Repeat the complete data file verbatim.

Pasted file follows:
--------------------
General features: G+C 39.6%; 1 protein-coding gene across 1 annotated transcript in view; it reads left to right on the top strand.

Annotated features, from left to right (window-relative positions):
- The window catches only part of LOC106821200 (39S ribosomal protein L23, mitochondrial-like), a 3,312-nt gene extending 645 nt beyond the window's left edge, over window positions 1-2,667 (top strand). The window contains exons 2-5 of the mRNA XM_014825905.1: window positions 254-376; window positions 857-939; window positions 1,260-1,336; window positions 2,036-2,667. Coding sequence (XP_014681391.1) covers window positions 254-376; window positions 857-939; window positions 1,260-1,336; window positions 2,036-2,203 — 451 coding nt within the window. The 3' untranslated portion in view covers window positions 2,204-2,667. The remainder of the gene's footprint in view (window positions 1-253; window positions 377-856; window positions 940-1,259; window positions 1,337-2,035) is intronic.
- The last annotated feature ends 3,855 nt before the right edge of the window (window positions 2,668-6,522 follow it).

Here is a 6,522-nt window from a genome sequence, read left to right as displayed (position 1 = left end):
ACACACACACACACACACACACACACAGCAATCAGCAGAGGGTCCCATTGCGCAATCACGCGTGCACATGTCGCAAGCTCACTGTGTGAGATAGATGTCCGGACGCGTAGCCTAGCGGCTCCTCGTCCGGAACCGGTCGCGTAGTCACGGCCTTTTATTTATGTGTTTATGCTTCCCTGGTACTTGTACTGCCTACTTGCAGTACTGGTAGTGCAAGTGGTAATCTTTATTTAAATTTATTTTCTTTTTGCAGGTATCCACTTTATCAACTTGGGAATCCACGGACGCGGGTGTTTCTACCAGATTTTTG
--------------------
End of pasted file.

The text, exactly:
General features: G+C 39.6%; 1 protein-coding gene across 1 annotated transcript in view; it reads left to right on the top strand.

Annotated features, from left to right (window-relative positions):
- The window catches only part of LOC106821200 (39S ribosomal protein L23, mitochondrial-like), a 3,312-nt gene extending 645 nt beyond the window's left edge, over window positions 1-2,667 (top strand). The window contains exons 2-5 of the mRNA XM_014825905.1: window positions 254-376; window positions 857-939; window positions 1,260-1,336; window positions 2,036-2,667. Coding sequence (XP_014681391.1) covers window positions 254-376; window positions 857-939; window positions 1,260-1,336; window positions 2,036-2,203 — 451 coding nt within the window. The 3' untranslated portion in view covers window positions 2,204-2,667. The remainder of the gene's footprint in view (window positions 1-253; window positions 377-856; window positions 940-1,259; window positions 1,337-2,035) is intronic.
- The last annotated feature ends 3,855 nt before the right edge of the window (window positions 2,668-6,522 follow it).

Here is a 6,522-nt window from a genome sequence, read left to right as displayed (position 1 = left end):
ACACACACACACACACACACACACACAGCAATCAGCAGAGGGTCCCATTGCGCAATCACGCGTGCACATGTCGCAAGCTCACTGTGTGAGATAGATGTCCGGACGCGTAGCCTAGCGGCTCCTCGTCCGGAACCGGTCGCGTAGTCACGGCCTTTTATTTATGTGTTTATGCTTCCCTGGTACTTGTACTGCCTACTTGCAGTACTGGTAGTGCAAGTGGTAATCTTTATTTAAATTTATTTTCTTTTTGCAGGTATCCACTTTATCAACTTGGGAATCCACGGACGCGGGTGTTTCTACCAGATTTTTG